I have been crucified with Christ and I no longer live, but Christ lives in me. GALATIANS 2:20

It is Peter’s last intimate conversation with his friend Jesus.

The Crucifixion is past. Peter’s denial of Jesus—uttered not just once but three times—is a horrible memory. The Resurrection has occurred, leading to joy and fear and confusion.

Peter and the disciples go fishing out on the lake. The text deliberately tells us it is Peter’s idea. Maybe Peter has decided that, even though the Resurrection has occurred, his failure is too great, his destiny is lost, his separation from Jesus is irrevocable, and he will go back to his old identity and vocation. What goes around comes around.

A stranger stands on the shore. He asks if the disciples have caught any fish. Not a single one, they tell him. He instructs them to throw their nets on the right side of the boat. They do, and the haul of fish is so great that their nets can’t hold them and begin to break. John is the first to realize it: the divine Fish Finder is at it again. What goes around comes around.

On the first performance of this miracle, Peter sank to his knees and asked Jesus to go away. This time he cannot wait to get close. With his trademark impulsiveness, Peter leaps into the water with his clothes on and outswims the boat to Jesus.

When Peter gets to the shore, Jesus is before a charcoal fire, cooking fish and baking bread for breakfast. It was in front of a charcoal fire that Peter denied Jesus three times. The sense of smell is said to evoke emotional memory more powerfully than any of our other senses.[1] It is not accidental that Jesus starts such a fire, or that the Gospel of John includes this detail. Peter is reminded of his estrangement from his friend.

After breakfast Jesus speaks to Peter. He addresses him formally: “Simon son of John.” Jesus does not use his old familiar nickname—Peter, the “Rock”; not even just Simon—but “Simon son of John,” the way we do when a relationship has experienced a breach. Peter must have wondered in that moment if his old intimacy with Jesus was now lost.

“Simon son of John, do you love me more than these?” (John 21:15).

It is an achingly vulnerable question. In Fiddler on the Roof, the main character, Tevye, sits shyly with his wife, Golde, wondering at the strange new world in which their daughter marries a man not because of a matchmaker’s order but simply because of love. A question occurs to him. With uncharacteristic bashfulness he asks her, “Golde—do you love me?”

“Do I what?”

He asks again. She evades. Eventually, in a charming song, they realize they love each other. “It doesn’t change a thing, but even so, after twenty-five years, it’s nice to know.”

It doesn’t change a thing.

Except that it changes everything.

Can a human being love God? Can a person be on intimate terms with the divine? Can a mortal being experience union with the infinite?

I wonder if Jesus was shy when he asked Peter this question, a little bit like an adolescent, a little bit like a parent with an estranged child, a little bit like Tevye with Golde. “Peter, do you love me?”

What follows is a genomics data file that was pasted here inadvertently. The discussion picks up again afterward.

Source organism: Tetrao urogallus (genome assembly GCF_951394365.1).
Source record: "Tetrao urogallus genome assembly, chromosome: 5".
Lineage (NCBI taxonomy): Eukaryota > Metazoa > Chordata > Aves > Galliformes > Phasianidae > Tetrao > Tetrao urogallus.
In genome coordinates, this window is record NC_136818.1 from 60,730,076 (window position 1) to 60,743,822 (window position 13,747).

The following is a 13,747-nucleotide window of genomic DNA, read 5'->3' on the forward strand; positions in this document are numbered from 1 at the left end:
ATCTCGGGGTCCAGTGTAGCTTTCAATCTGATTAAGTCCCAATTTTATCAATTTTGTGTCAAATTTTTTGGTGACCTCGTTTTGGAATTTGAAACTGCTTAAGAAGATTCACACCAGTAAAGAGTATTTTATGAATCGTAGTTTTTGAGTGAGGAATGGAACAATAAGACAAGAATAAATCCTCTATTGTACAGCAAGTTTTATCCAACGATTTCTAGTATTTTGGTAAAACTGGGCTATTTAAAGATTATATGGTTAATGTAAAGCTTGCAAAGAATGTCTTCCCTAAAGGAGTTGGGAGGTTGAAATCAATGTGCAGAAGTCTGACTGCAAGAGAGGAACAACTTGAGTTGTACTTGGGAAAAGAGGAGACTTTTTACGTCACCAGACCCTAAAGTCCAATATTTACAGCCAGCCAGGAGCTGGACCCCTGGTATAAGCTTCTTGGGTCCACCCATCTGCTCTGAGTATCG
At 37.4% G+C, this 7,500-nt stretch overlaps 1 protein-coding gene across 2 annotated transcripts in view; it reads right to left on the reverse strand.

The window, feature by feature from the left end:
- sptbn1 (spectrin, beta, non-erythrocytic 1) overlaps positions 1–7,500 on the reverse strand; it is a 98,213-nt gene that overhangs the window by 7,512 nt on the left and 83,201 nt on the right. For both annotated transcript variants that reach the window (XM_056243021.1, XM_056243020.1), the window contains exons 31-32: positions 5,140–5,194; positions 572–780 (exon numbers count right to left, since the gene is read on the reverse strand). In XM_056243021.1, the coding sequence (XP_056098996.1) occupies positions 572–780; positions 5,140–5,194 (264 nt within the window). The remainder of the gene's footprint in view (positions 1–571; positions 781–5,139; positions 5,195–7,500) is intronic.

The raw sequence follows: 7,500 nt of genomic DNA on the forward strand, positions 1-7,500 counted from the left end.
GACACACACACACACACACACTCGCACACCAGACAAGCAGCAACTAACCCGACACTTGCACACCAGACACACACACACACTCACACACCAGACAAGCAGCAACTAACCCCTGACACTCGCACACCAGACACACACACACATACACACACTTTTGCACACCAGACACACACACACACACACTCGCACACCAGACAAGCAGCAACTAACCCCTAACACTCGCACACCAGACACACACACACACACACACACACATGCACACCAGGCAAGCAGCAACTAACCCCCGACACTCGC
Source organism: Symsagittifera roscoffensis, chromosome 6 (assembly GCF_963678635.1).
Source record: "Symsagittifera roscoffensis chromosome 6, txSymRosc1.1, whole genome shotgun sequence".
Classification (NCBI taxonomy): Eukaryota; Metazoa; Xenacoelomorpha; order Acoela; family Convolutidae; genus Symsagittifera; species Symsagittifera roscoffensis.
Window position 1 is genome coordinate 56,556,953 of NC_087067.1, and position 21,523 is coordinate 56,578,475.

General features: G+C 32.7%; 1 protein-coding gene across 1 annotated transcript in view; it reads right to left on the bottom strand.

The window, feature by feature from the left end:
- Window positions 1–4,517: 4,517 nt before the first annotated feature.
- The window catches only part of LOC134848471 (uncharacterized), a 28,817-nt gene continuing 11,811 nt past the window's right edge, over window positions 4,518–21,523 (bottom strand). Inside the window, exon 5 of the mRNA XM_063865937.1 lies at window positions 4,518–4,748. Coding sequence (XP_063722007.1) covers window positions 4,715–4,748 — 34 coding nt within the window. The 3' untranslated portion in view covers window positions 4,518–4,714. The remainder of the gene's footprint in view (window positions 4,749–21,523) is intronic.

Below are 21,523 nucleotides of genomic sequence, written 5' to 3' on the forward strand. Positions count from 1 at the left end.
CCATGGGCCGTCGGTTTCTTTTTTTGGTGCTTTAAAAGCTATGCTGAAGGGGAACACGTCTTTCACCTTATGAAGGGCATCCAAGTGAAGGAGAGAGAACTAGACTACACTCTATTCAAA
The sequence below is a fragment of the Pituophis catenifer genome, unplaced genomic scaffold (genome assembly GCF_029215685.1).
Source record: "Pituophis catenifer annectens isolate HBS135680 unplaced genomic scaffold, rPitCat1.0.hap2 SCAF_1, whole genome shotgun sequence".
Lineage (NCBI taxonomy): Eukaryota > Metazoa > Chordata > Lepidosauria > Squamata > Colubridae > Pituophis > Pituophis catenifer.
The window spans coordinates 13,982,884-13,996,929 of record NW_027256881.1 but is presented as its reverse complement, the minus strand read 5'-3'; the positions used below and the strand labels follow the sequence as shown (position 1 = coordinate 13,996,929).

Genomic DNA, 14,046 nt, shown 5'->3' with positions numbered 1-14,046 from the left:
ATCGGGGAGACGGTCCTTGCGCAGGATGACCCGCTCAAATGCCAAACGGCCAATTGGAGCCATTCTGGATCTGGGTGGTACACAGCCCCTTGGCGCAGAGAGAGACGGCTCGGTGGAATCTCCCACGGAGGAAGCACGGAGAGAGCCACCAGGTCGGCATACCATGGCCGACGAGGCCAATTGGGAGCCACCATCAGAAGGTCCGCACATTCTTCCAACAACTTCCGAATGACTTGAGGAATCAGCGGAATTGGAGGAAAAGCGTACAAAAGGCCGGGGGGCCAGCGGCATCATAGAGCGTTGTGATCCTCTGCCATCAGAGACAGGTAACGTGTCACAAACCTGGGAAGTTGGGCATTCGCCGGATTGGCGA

“Yes, Lord,” Peter answers.

For reasons Peter must have wondered about, Jesus asks him again. “Simon son of John, do you love me?”

Again, Peter answers, “Yes, Lord, you know that I love you” (John 21:16).

And then a third time. At first Peter is hurt. Does Jesus not believe him? “Lord, you know all things; you know that I love you” (John 21:17).

And they speak more about Peter’s future, about what he will suffer, about how God will use Peter’s sufferings just as God has used Jesus’ sufferings.

And Peter remembers, if not at that moment, then later on. Three times, before a charcoal fire, he had the chance to express his love for Jesus and instead denied him.

Crucifixion. Agony.

Resurrection. Hope.

Three times, before a charcoal fire, he has the chance to express his love for Jesus. And this time he gets it right.

What goes around comes around.

And then Jesus says to him, one more time, at the end of their time together, what he said to him the first time—“Follow me” (John 21:19)—showing, perhaps, that in the spiritual life, we’re never really done. As long as we’re alive, the journey toward Jesus is never finished—we awaken and need purging and get illumined and experience oneness and need awakening all over again someplace else.

What goes around comes around.

But what we are moving toward, in our coming and our going, in the strange, spiraling, three-steps-forward, two-steps-backward pilgrimage, is something so transcendently great that it almost makes us blush to say the words.

Union with God.

“Do you love me?”

Peter will not see Jesus much after this encounter, but he will know a new and greater closeness to him, as though he is not just with Christ but in Christ.

Or that Christ is in him.

Ortberg, John. 2018. Eternity Is Now in Session: A Radical Rediscovery of What Jesus Really Taught about Salvation, Eternity, and Getting to the Good Place. Carol Stream, IL: Tyndale Momentum.

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